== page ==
The rise of such a style of exegesis explains why the early "Church" felt that the destruction of Jerusalem was inevitable once its “Protection”, "Bulwark”, or “Pillar” (all allusions having counterparts in the usage of IQH and IQS) was removed.

The Zaddik-the-Pillar-of-the-World metaphor is also at the root of the allusion to James the Righteous One in the Gospel of Thomas and related materials concerning the disappearance of “Heaven and Earth" in the New Testament “Little Apocalypses”. It is the basic thrust behind whatever may be meant by the Oblias sobriquet which also attached itself to James’ person. Though the precise derivation of the latter is unclear, Eusebius/Hegesippus make it clear that it related to James’ “support”/“Protection” activities among the mass of Jewish "Poor" (Ebionim /'Aniyyim - “the Rabbim” of Qumran/Is 53:11 allusion). With all of this data at our disposal, it would not be difficult to imagine the content of a Qumran-style peskier on the first four or five chapters of Isaiah (including an important oracle which has relevance for controversies regarding the Pella-flight tradition: “to flee into the Rocks and the caves“), so exactly parallel in tone and content to the first few chapters of Habakkuk we will analyze. (James the Just in the Habakkuk Pesher)

What we may know of James

Historically Ya'aqub/James has been referred to as the Tzadik (Hebrew: צדיק‎ "righteous one") and could be considered a miracle-worker.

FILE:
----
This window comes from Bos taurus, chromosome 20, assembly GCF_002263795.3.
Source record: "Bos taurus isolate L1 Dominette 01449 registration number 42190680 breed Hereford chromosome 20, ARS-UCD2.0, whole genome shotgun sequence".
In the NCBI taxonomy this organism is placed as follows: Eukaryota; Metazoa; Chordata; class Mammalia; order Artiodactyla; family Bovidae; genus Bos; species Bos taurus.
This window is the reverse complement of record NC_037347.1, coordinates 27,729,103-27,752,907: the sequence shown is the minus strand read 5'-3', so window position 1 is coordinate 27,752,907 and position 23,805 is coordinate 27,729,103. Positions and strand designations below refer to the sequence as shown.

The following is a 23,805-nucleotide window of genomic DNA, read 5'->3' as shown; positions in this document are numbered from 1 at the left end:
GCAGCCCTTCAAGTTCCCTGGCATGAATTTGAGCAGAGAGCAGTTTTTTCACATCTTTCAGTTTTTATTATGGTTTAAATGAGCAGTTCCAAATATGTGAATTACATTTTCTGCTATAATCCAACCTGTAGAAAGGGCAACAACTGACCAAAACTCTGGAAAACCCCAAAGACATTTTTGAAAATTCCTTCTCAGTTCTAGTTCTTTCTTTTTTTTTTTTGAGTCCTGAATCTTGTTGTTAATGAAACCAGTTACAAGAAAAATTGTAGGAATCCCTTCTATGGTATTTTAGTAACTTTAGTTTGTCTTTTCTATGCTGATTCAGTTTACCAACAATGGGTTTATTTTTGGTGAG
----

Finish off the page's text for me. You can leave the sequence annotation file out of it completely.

The Essene character of James "the Little," or "the Just," seems to rest on authentic tradition. According to Epiphanius ("Hæres." lxxviii. 14), he wore a golden plate on his forehead (comp. Meg. iv. 8, where this is characterized as "the way of the Gnostics" ["derek minut" or "ḥizonim"]), and no sandals. Another evidence of his Essene piety manifests itself in the following: "When, during a drought, he stretched forth his hands in prayer, rain immediately came" (comp. Ta'an. 23a et seq.).
It is possible that the last words ascribed to Jesus were original with James the Just. (James, Jewish Encyclopedia)

And Eisenman:
Eisenman first draws a portrait of the early community of James as a nationalistic, messianic, priestly, and xenophobic sect of ultra-legal pietism, something most of us would deem fanaticism. (Robert Eiseman's JAMES THE BROTHER OF JESUS: A Higher-Critical Evaluation, Robert M. Price, Drew University)